Muslim civil rights advocates announced a federal lawsuit this week challenging the methods allegedly used by the Los Angeles County Sheriff’s Department to meet the religious needs of Muslim detainees at Men’s Central Jail.
The lawsuit, filed Monday in Los Angeles federal court on behalf of three Muslim inmates, alleges that Muslim detainees must first obtain approval that is difficult to get before being allowed access to religious texts, prayer mats and skull caps.
The Council on American-Islamic Relations (CAIR) contends that even if such items are approved, inmates are only permitted to use them during Friday prayer, services which CAIR contends are not permitted in the first place.
A sheriff’s department spokeswoman said the agency was not aware of the suit and does not comment on pending litigation.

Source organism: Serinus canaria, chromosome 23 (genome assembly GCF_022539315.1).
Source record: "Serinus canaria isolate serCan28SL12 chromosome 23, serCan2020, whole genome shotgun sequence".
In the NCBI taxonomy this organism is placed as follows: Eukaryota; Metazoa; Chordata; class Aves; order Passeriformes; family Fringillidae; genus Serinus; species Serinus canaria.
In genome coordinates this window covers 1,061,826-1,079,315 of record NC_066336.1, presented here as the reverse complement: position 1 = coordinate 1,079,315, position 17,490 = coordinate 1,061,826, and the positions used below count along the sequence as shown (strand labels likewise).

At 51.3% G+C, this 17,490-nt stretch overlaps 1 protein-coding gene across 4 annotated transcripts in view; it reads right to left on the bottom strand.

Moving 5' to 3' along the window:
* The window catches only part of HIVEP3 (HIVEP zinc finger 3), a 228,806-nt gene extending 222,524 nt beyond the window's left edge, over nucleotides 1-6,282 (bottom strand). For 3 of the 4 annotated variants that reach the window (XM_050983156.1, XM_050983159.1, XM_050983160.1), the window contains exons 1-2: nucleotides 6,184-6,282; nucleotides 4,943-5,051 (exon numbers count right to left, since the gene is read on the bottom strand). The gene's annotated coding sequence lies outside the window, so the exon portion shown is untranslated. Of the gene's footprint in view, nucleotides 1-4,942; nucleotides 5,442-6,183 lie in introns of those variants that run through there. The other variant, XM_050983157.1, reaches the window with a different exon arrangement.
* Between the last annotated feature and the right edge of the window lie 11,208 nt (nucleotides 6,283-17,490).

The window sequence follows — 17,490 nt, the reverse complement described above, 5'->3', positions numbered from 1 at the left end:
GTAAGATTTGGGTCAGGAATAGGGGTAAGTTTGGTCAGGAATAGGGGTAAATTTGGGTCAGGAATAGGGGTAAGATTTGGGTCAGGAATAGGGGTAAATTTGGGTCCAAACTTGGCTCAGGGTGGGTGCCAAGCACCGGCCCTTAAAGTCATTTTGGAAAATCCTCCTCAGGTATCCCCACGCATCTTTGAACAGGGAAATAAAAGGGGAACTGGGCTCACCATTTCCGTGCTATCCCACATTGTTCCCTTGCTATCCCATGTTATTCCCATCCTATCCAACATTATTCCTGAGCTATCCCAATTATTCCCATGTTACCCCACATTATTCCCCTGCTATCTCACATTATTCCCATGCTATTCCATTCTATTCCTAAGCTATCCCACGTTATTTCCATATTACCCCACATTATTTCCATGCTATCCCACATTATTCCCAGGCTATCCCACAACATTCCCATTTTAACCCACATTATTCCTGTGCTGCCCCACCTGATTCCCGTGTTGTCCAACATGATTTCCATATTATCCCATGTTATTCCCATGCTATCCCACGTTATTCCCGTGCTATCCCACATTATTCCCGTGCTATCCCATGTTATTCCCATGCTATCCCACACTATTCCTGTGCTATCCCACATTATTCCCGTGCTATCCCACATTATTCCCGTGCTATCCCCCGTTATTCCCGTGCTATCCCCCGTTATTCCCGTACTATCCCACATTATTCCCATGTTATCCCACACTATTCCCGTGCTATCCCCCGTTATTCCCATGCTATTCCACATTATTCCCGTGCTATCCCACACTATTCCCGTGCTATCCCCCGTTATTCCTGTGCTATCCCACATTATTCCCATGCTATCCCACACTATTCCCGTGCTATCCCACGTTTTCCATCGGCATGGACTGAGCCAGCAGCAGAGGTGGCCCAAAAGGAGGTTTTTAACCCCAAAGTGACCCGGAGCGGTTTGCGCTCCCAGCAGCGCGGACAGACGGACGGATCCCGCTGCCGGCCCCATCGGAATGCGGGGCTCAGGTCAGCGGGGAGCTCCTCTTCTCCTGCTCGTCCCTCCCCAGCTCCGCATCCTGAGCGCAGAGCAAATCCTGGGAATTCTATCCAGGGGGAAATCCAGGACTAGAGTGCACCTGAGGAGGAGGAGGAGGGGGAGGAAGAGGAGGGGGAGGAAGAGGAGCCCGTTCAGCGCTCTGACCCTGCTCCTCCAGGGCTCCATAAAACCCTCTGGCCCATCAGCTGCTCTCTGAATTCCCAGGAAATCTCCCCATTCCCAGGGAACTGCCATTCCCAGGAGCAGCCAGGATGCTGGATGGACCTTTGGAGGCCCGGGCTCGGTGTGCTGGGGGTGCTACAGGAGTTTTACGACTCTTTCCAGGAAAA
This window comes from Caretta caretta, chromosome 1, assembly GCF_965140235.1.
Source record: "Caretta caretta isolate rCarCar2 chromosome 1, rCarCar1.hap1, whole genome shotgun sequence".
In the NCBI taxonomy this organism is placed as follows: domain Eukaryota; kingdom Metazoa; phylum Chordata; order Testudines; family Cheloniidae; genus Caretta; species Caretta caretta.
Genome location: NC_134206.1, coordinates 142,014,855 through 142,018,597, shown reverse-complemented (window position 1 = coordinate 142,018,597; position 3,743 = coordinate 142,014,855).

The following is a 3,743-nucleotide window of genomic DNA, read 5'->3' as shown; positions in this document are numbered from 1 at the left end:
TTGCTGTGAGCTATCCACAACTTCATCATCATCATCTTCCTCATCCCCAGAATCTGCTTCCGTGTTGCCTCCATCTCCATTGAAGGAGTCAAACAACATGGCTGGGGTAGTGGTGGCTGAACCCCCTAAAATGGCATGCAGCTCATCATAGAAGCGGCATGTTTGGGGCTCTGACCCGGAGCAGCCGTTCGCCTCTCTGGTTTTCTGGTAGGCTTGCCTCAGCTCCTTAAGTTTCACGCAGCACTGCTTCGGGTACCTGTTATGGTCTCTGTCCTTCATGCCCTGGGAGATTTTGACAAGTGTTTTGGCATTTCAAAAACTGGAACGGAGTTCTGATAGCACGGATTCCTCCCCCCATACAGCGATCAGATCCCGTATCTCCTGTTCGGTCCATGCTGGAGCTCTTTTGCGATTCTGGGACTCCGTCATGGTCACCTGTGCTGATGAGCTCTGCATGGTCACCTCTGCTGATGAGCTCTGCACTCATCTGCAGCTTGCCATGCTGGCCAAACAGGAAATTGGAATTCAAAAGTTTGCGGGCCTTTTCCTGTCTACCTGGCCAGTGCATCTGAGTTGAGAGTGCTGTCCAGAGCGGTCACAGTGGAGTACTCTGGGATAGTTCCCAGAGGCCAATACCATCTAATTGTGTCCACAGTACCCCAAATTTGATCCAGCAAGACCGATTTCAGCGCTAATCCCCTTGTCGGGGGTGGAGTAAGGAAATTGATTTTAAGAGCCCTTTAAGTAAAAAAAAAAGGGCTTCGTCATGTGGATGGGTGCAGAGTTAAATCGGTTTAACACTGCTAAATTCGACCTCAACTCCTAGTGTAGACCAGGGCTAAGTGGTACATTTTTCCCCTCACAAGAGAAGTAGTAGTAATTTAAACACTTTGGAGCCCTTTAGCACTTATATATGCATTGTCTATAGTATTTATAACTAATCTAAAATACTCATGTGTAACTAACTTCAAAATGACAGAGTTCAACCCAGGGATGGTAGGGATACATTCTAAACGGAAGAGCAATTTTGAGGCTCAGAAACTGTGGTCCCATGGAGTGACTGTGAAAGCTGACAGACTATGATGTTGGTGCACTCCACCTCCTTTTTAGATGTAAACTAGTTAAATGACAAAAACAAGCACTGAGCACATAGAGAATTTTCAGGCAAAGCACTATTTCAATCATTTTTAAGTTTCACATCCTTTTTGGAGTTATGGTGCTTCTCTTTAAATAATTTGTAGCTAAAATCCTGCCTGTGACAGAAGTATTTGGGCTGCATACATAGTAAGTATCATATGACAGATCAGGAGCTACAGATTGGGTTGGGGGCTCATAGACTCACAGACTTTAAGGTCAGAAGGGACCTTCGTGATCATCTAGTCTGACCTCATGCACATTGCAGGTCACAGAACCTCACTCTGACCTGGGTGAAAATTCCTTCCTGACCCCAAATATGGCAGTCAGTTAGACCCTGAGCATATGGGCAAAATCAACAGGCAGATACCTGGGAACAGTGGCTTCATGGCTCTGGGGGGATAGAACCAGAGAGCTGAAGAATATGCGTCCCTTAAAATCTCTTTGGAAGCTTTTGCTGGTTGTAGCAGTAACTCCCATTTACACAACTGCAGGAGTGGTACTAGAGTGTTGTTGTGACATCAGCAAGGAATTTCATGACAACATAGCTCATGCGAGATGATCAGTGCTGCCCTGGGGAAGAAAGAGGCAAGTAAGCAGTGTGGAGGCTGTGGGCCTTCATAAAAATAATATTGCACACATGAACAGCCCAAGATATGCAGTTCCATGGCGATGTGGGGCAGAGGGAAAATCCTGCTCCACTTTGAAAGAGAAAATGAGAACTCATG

According to the complaint, which seeks a judge’s order and damages, guards routinely subject inmates to “rigorous and unlawful scrutiny,” including questions about their faith to prove they are Muslim before they are granted a religious diet.
The lawsuit also challenges the department’s alleged policy of requiring special custody Muslim inmates to strip to their underwear as condition of access to the law library, which CAIR contends violates their religious beliefs regarding modesty.
“The Los Angeles County Sheriff’s Department treatment of religious requests from inmates is egregious,” said CAIR National Litigation Director Lena Masri. “Our clients have had to resort to hunger strikes to get basic religious accommodations to practice their faith after their written requests and grievances were repeatedly ignored and denied.”
CAIR also alleges that the sheriff’s department is failing to accommodate inmates’ practice of Islam even though they are under court-ordered supervision by the ACLU of Southern California’s Jails Project.
“Our nation’s commitment to religious liberty must extend to the sincere practice of faith by prisoners,” said Patricia Shnell, a civil rights attorney with CAIR-California’s Los Angeles office. “We are proud to represent these men to ensure Men’s Central Jail complies with federal law and the U.S. Constitution.”